How to Play Mafia

By James Holloway
A close-up of a man winking.
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Mafia is a simple party game of murder, deception and mob justice. Originally invented as part of a psychology course, the game requires no board, dice or cards. Over the years since Mafia's creation, variants of the game have become common, adding greater strategic complexity.

Choosing Sides

In the original Mafia game, players are divided into Mafia members and honest people, with Mafia members outnumbered by the ordinary citizens. One player acts as referee, joining neither team. The referee can assign roles using playing cards or by tapping players while their eyes are closed. In some variants there are other roles, but in the basic game there are only townspeople and members of the Mafia. The original rules specify two Mafia players for games with up to seven total players, three Mafia players for games with up to 10, four Mafia players for games up to 13 and five Mafia players in games of up to 16.

Night and Day

Each turn in a game of Mafia is divided into night and day phases. During the night phase, players close their eyes. The Mafia members then open theirs and make eye contact. Using gestures, they decide on another player to kill. They then close their eyes again. The referee tells the other players to open their eyes, starting the day phase. During the day phase, the referee informs everyone that the chosen player has been killed. The dead player is now out of the game. The remaining players then discuss the crime and decide who they intend to execute. All players -- including the Mafia -- vote to choose a player, who is then eliminated from the game.

Winning the Game

The game ends when all members of one team have been eliminated from the game. The Mafia players, who know each other's identities, will be able to tell when this has happened.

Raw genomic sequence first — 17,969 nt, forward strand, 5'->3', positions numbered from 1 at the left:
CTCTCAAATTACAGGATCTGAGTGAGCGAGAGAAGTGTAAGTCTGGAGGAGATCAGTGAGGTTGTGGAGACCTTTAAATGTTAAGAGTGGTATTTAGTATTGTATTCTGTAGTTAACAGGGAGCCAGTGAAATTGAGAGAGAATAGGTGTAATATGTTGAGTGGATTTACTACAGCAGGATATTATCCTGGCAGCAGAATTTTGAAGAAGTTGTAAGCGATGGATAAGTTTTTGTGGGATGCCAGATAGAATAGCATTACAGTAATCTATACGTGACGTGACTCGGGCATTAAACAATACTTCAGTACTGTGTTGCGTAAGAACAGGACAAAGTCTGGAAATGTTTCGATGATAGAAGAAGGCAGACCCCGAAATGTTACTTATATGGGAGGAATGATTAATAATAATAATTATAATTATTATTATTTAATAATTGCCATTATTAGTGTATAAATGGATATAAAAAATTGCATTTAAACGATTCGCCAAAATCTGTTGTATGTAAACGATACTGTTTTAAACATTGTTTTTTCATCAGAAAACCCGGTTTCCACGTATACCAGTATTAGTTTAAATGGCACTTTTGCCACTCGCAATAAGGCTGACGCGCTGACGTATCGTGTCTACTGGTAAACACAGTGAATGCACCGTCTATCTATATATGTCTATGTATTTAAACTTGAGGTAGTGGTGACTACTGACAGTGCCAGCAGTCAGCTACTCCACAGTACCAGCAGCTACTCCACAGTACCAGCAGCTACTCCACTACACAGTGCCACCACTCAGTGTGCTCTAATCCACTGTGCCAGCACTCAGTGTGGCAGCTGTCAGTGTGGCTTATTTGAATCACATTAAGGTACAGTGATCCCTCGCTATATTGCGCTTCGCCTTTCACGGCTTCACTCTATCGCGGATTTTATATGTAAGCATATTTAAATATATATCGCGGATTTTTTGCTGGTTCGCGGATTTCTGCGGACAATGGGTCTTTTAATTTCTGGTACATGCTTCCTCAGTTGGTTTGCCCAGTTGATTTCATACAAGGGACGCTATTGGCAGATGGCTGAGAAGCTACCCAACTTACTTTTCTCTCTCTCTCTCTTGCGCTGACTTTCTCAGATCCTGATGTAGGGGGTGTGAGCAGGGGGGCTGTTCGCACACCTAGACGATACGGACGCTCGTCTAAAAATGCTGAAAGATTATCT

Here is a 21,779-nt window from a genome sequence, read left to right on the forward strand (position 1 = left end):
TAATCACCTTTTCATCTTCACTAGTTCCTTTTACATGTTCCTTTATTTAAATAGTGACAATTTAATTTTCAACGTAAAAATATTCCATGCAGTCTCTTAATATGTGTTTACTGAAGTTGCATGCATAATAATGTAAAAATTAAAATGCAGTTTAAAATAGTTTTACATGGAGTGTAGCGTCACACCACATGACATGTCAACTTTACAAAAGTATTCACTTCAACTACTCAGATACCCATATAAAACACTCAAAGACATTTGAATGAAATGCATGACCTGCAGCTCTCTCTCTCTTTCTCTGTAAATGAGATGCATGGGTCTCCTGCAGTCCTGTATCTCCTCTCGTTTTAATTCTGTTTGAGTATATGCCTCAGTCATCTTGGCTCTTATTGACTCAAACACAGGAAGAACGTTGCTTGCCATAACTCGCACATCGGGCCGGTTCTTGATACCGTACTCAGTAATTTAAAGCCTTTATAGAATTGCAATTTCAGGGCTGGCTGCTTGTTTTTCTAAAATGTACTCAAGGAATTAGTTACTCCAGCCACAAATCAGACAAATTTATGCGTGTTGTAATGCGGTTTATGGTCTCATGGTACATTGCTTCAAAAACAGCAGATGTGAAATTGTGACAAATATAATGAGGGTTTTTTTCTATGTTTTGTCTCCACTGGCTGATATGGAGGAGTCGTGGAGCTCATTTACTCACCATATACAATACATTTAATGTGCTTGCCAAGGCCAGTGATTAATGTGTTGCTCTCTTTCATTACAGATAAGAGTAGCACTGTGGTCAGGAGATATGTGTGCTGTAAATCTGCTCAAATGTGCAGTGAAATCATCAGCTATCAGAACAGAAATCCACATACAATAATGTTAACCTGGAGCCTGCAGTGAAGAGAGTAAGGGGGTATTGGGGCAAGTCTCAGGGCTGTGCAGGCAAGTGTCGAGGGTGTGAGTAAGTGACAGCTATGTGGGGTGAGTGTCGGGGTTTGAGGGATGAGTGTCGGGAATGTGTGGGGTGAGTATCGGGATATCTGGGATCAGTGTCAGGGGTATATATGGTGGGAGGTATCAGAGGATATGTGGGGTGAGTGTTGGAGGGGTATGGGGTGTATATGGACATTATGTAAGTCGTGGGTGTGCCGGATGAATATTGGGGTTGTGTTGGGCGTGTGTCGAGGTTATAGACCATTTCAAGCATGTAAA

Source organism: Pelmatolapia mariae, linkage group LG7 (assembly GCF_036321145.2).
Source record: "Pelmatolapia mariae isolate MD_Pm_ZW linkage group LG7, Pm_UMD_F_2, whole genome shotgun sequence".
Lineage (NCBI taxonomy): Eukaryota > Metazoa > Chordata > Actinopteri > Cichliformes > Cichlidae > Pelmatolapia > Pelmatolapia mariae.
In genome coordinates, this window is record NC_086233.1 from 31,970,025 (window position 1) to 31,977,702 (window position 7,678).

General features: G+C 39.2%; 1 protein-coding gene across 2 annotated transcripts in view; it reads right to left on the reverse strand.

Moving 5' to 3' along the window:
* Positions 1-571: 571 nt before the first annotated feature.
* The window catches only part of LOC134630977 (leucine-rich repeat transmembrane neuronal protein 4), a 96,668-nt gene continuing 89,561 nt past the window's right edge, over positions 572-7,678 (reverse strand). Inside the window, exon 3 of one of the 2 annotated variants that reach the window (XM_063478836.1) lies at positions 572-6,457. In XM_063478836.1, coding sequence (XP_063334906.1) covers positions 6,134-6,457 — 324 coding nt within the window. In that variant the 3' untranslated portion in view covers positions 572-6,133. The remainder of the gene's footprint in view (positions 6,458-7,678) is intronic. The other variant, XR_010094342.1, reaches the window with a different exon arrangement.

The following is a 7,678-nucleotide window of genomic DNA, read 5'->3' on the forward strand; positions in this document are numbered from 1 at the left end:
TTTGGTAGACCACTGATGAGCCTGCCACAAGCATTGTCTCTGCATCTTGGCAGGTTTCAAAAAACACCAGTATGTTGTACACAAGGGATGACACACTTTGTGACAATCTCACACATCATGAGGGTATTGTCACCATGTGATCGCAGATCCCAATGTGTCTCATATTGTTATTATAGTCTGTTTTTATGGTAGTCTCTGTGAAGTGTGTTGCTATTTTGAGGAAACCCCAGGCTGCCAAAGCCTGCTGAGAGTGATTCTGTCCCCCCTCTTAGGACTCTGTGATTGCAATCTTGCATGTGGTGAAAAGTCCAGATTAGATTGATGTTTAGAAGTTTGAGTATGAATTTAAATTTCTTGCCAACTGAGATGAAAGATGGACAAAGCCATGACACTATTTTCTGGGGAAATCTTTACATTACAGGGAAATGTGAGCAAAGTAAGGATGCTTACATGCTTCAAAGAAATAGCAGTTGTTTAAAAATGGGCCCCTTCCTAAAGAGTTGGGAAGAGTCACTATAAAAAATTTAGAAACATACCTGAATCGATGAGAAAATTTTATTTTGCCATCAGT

Changing the Rules

Almost every aspect of Mafia has been altered by one group or another, from the number of Mafia members to the roles of the players. One of the most common variants is to add one or more detectives. During the night phase, the detectives can indicate one player and ask the referee whether or not that player is in the Mafia. During the day phase, they can try to get the townsfolk to execute Mafia players -- although being too obvious about being a detective is a good way to get murdered the next night. Other variant roles include a doctor, who can prevent villagers from dying. In some versions, the day phase comes first, while in other versions, including the original, the first phase is night. If night comes first, one player will be eliminated without ever having had a chance to play, but if day comes first the townsfolk will have even less information on which to base their choice of who to hang.

Mafia-Influenced Games

Mafia and its variants have been very influential in the world of games. Werewolf is a common Mafia variant, although, like Mafia, its rules are not always consistent. Board and card games such as The Resistance draw on the Mafia system. Online play is also popular, especially since it solves some of the problems of playing in person with a referee.

About the Author

Dr James Holloway has been writing about games, geek culture and whisky since 1995. A former editor of "Archaeological Review from Cambridge," he has also written for Fortean Times, Fantasy Flight Games and The Unspeakable Oath. A graduate of Cambridge University, Holloway runs the blog Gonzo History Gaming.